Trends drive international film distribution and licensing. Though financiers and industry executives attempt to predict a film's potential success, there are many variables that impact what will grab the public's attention and attract them to theaters—or screens generally. Likewise, distribution and licensing are changing faster than ever before. Here are some evolving trends to keep an eye on this year.
1) Opportunistic Market Growth
The digitization of the film industry and the subsequent availability of content on multiple paid online applications has introduced a new segment to the distribution market that presents an opportunistic market for growth. If the recent European Film Market (EFM) is any indication, the international market may be returning, despite ongoing challenges.
According to Variety, the EFM recently reported “record results” of over 11,500 market participants from 132 countries. Constantin Film’s Martin Moszkowicz described this year’s EFM this way:
“It was a rather busy market, with no single must-have, but much mid-sized product.”
Moszkowicz also noted that Constantin received around 90 project submissions prior to market, which is significant.
Film producer Nick Shumaker of Anonymous Content added:
“There’s been more deals happening at the EFM than at Sundance, and we sense a new vibrancy in the international markets.”
2) Evolving Distribution Strategies
Film distribution is an integral part of the film industry. However, the distribution market has undergone dramatic change in recent years. While 2020–2021 saw a period of experimentation with the “day and date” release strategy, which posed a potential threat to the exclusivity of theatrical releases, in 2022, Amazon and Netflix emerged as potential solutions to the industry’s challenges.
According to Medium, 2023 will further solidify the role that major streamers intend to play. Will Amazon stand behind its commitment to invest a billion dollars a year for movies that would start on the big screen? Will Netflix follow suit?
The current landscape will likely require even more diversity in the content being produced and distributed. As David Zaslav, president and CEO of Warner Bros. Discovery, recently told investors:
“Last year was a year of restructuring; 2023 will be a year of building. In today’s increasingly dynamic and crowded media environment, the best hand has great storytelling IP, brilliant creatives, a full slate of production and distribution capabilities and broad global reach that stretches across premium, pay TV, the free-to-air, theatrical streaming, licensing and gaming – the entirety of the ecosystem.”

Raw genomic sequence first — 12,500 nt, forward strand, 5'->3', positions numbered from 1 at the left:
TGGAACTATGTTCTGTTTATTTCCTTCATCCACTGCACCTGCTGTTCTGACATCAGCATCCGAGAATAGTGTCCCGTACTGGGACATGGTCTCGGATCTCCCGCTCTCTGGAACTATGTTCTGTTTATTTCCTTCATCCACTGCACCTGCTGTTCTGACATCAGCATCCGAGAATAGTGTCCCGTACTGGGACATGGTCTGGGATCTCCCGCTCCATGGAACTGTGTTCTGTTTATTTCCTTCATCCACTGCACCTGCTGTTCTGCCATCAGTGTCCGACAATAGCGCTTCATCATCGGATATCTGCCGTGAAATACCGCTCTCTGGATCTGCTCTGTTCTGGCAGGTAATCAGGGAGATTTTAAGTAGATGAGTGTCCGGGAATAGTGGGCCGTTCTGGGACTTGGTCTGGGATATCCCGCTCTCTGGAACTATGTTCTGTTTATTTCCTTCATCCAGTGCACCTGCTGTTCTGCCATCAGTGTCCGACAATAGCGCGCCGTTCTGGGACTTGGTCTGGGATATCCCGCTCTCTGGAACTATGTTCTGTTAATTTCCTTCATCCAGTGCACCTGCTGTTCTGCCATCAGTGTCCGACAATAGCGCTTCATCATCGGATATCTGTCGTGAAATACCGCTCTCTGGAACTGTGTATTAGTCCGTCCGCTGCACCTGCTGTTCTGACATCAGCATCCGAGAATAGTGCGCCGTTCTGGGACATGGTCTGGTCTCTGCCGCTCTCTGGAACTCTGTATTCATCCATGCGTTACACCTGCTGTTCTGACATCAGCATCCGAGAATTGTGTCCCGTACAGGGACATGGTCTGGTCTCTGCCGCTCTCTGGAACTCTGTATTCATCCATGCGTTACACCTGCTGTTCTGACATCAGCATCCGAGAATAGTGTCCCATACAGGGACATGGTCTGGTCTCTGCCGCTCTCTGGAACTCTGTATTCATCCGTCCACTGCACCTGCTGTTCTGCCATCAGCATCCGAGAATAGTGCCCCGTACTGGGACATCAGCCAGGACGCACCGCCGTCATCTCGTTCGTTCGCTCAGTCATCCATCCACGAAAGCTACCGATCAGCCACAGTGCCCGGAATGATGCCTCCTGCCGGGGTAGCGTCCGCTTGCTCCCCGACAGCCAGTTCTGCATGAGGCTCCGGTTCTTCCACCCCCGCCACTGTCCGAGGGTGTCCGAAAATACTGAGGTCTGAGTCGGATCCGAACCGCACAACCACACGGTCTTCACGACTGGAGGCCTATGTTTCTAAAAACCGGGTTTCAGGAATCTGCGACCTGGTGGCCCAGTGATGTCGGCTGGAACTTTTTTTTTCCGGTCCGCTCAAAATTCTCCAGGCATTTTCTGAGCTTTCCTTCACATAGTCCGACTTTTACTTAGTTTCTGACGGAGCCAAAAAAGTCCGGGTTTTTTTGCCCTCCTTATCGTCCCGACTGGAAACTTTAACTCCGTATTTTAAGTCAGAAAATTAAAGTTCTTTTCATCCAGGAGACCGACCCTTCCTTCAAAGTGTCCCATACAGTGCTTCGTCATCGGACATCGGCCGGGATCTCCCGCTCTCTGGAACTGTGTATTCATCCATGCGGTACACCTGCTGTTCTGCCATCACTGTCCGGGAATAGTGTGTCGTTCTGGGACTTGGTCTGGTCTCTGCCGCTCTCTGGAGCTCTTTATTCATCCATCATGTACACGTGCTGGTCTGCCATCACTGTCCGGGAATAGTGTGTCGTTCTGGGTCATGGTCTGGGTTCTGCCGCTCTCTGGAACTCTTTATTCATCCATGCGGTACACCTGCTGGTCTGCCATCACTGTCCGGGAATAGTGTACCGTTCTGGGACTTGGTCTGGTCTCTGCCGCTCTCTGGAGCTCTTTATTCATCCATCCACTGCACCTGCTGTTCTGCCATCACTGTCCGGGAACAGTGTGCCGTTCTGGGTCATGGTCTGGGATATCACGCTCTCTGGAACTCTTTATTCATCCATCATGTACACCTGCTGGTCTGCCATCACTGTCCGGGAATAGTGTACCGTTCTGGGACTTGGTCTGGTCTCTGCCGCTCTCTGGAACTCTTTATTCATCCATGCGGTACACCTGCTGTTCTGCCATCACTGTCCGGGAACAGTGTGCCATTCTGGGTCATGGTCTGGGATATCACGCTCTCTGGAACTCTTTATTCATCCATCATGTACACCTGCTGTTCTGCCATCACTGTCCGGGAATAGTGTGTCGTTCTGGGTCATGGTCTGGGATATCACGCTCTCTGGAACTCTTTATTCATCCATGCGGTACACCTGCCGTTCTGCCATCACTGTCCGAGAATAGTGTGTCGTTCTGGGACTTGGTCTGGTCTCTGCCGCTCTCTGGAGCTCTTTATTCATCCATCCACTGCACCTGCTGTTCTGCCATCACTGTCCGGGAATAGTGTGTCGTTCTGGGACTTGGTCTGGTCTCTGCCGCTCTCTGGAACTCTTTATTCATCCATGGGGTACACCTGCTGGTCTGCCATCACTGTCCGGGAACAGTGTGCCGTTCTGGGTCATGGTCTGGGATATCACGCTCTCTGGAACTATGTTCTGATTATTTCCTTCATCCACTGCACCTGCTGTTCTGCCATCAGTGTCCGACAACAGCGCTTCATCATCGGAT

3) Rise of Mobile Viewing
According to recent research conducted by The Business Research Company, mobile video viewing (not surprisingly) has risen dramatically in the past few years and looks poised to become even more prevalent during the coming year. This growth is driven primarily by the rise in internet saturation and smartphone usage.
According to a 2020 Hootsuite study, 4.18 billion people (over 50 percent of the world’s population) utilize mobile internet, and 57 percent of global video is viewed on mobile devices. American adults spend an average of 30 minutes a day watching videos on their phones. This rapid increase in mobile video consumption is expected to drive the film and video market.
4) AVOD and Live Viewing
In 2022, more consumers were tuning into FAST, AVOD, and virtual multi-video channel personal distributors (vMPVD, or “virtual TV services”). An increase in live events, such as the Olympics, the midterm elections, and the return of the NFL and the World Cup, encouraged viewers to choose live programming, and this trend is expected to continue in 2023.
According to a Parrot Analytics report, two critical characteristics are driving live usage: sports and simplicity:
Sports. The biggest sports in the US — NFL, NBA, NHL, MLB, and niche events like UFC and WWE – are primarily viewed live. ESPN+, Hulu, Paramount+, and Peacock are all simulcasting games they own the rights to in order to meet consumer expectations and be the sole operator of the live event.
Simplicity. Choice paralysis causes consumers to take an average of eight minutes to look for a title. This is the premise behind Hick’s Law – the more content to choose from, the more time it takes to choose, and the more overwhelming and frustrated a person becomes. Live programming allows viewers to watch something already in progress and avoid making a difficult choice.
The film industry is rapidly changing. Media companies must be innovative, flexible, and data-driven to succeed in this market, adapting to new technologies and emerging trends. With a growing global audience and an ever-evolving distribution landscape, the future of international film distribution and licensing looks bright and full of opportunities.
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